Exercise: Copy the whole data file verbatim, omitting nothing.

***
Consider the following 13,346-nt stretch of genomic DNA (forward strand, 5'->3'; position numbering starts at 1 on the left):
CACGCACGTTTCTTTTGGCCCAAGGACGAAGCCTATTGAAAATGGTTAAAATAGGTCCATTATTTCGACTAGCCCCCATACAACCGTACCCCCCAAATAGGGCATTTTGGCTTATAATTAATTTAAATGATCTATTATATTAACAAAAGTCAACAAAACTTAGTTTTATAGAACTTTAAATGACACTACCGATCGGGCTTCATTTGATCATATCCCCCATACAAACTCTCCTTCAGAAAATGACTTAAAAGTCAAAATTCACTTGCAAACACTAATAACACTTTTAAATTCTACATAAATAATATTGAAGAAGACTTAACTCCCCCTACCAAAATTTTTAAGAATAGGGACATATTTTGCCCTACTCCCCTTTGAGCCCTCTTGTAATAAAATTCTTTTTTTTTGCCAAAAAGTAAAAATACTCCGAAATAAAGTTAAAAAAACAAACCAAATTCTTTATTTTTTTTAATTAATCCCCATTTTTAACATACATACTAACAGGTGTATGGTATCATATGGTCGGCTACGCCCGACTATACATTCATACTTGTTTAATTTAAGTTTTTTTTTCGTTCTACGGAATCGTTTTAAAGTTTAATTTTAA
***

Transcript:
Consider the following 13,346-nt stretch of genomic DNA (forward strand, 5'->3'; position numbering starts at 1 on the left):
CACGCACGTTTCTTTTGGCCCAAGGACGAAGCCTATTGAAAATGGTTAAAATAGGTCCATTATTTCGACTAGCCCCCATACAACCGTACCCCCCAAATAGGGCATTTTGGCTTATAATTAATTTAAATGATCTATTATATTAACAAAAGTCAACAAAACTTAGTTTTATAGAACTTTAAATGACACTACCGATCGGGCTTCATTTGATCATATCCCCCATACAAACTCTCCTTCAGAAAATGACTTAAAAGTCAAAATTCACTTGCAAACACTAATAACACTTTTAAATTCTACATAAATAATATTGAAGAAGACTTAACTCCCCCTACCAAAATTTTTAAGAATAGGGACATATTTTGCCCTACTCCCCTTTGAGCCCTCTTGTAATAAAATTCTTTTTTTTTGCCAAAAAGTAAAAATACTCCGAAATAAAGTTAAAAAAACAAACCAAATTCTTTATTTTTTTTAATTAATCCCCATTTTTAACATACATACTAACAGGTGTATGGTATCATATGGTCGGCTACGCCCGACTATACATTCATACTTGTTTAATTTAAGTTTTTTTTTCGTTCTACGGAATCGTTTTAAAGTTTAATTTTAA